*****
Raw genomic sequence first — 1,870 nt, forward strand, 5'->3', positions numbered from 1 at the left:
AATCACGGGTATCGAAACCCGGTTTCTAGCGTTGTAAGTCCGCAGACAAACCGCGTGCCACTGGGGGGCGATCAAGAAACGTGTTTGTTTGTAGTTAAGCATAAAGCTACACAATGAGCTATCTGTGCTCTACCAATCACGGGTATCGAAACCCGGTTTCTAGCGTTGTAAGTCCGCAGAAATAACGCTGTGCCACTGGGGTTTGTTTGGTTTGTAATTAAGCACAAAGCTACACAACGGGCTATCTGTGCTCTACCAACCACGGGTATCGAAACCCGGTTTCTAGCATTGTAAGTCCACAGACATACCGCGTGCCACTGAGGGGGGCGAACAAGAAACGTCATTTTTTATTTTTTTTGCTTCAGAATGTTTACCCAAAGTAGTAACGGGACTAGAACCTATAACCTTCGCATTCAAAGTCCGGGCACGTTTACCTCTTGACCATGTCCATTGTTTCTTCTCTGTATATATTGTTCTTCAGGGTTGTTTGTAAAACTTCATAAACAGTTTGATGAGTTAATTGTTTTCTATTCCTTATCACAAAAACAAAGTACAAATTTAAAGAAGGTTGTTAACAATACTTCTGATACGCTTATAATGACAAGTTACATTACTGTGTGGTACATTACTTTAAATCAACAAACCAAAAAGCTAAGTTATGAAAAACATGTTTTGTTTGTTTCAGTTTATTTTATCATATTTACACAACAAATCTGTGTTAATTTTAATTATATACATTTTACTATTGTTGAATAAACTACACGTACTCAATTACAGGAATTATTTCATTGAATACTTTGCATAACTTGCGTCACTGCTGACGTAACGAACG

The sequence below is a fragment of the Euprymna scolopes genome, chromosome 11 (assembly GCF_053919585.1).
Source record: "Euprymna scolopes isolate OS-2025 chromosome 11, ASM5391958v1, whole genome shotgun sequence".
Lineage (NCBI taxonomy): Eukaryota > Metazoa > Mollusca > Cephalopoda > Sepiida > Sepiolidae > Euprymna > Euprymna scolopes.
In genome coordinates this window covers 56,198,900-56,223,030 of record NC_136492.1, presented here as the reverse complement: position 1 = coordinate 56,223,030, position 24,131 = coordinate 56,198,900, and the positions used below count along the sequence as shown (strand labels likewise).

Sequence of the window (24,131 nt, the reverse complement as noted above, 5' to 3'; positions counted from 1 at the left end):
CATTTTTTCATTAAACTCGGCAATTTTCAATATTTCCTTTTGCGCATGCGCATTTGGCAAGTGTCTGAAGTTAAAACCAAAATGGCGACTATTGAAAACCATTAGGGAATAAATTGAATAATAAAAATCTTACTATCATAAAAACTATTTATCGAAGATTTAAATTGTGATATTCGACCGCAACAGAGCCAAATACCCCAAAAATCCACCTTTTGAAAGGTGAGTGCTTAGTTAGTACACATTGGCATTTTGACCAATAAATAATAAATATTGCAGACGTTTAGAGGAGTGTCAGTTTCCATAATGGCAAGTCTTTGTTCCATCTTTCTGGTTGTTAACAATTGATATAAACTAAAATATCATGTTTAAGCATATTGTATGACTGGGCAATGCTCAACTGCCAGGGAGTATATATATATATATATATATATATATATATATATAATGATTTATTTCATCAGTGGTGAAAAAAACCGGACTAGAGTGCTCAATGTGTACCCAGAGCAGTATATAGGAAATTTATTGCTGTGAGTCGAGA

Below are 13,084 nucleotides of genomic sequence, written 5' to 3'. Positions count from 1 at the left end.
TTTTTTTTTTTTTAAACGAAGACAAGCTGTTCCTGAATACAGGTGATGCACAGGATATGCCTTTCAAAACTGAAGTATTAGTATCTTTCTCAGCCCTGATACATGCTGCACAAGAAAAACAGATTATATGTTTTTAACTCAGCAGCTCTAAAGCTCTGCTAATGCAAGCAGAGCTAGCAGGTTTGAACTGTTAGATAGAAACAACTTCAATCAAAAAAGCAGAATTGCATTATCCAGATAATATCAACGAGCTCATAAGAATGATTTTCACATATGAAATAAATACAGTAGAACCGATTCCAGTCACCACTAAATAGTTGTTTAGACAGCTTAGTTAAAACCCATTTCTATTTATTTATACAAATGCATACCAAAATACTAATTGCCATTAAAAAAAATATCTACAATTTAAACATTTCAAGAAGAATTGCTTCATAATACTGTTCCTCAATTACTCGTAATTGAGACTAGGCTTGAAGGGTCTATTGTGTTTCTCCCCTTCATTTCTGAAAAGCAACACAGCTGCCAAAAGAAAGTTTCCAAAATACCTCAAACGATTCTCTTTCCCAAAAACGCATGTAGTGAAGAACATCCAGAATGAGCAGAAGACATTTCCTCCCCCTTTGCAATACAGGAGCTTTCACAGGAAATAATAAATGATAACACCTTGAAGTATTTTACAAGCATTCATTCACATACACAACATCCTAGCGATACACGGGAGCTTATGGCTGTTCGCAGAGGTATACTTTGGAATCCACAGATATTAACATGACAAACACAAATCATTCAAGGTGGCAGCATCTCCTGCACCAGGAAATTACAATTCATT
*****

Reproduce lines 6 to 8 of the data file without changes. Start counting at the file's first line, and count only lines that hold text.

In genome coordinates this window covers 56,198,900-56,223,030 of record NC_136492.1, presented here as the reverse complement: position 1 = coordinate 56,223,030, position 24,131 = coordinate 56,198,900, and the positions used below count along the sequence as shown (strand labels likewise).

Sequence of the window (24,131 nt, the reverse complement as noted above, 5' to 3'; positions counted from 1 at the left end):
CATTTTTTCATTAAACTCGGCAATTTTCAATATTTCCTTTTGCGCATGCGCATTTGGCAAGTGTCTGAAGTTAAAACCAAAATGGCGACTATTGAAAACCATTAGGGAATAAATTGAATAATAAAAATCTTACTATCATAAAAACTATTTATCGAAGATTTAAATTGTGATATTCGACCGCAACAGAGCCAAATACCCCAAAAATCCACCTTTTGAAAGGTGAGTGCTTAGTTAGTACACATTGGCATTTTGACCAATAAATAATAAATATTGCAGACGTTTAGAGGAGTGTCAGTTTCCATAATGGCAAGTCTTTGTTCCATCTTTCTGGTTGTTAACAATTGATATAAACTAAAATATCATGTTTAAGCATATTGTATGACTGGGCAATGCTCAACTGCCAGGGAGTATATATATATATATATATATATATATATATATATAATGATTTATTTCATCAGTGGTGAAAAAAACCGGACTAGAGTGCTCAATGTGTACCCAGAGCAGTATATAGGAAATTTATTGCTGTGAGTCGAGA